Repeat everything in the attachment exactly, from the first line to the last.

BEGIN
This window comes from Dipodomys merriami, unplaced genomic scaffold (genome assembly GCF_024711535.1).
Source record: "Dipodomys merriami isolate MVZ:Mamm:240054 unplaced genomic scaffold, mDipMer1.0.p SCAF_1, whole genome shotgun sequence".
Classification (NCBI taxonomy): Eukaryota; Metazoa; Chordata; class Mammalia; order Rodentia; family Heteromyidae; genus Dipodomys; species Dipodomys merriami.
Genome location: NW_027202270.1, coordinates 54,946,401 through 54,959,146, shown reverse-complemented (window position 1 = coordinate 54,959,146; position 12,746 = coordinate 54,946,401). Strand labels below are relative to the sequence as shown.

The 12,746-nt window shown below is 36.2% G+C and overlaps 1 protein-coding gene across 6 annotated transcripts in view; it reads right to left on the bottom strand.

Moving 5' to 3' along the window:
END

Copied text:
This window comes from Dipodomys merriami, unplaced genomic scaffold (genome assembly GCF_024711535.1).
Source record: "Dipodomys merriami isolate MVZ:Mamm:240054 unplaced genomic scaffold, mDipMer1.0.p SCAF_1, whole genome shotgun sequence".
Classification (NCBI taxonomy): Eukaryota; Metazoa; Chordata; class Mammalia; order Rodentia; family Heteromyidae; genus Dipodomys; species Dipodomys merriami.
Genome location: NW_027202270.1, coordinates 54,946,401 through 54,959,146, shown reverse-complemented (window position 1 = coordinate 54,959,146; position 12,746 = coordinate 54,946,401). Strand labels below are relative to the sequence as shown.

The 12,746-nt window shown below is 36.2% G+C and overlaps 1 protein-coding gene across 6 annotated transcripts in view; it reads right to left on the bottom strand.

Moving 5' to 3' along the window: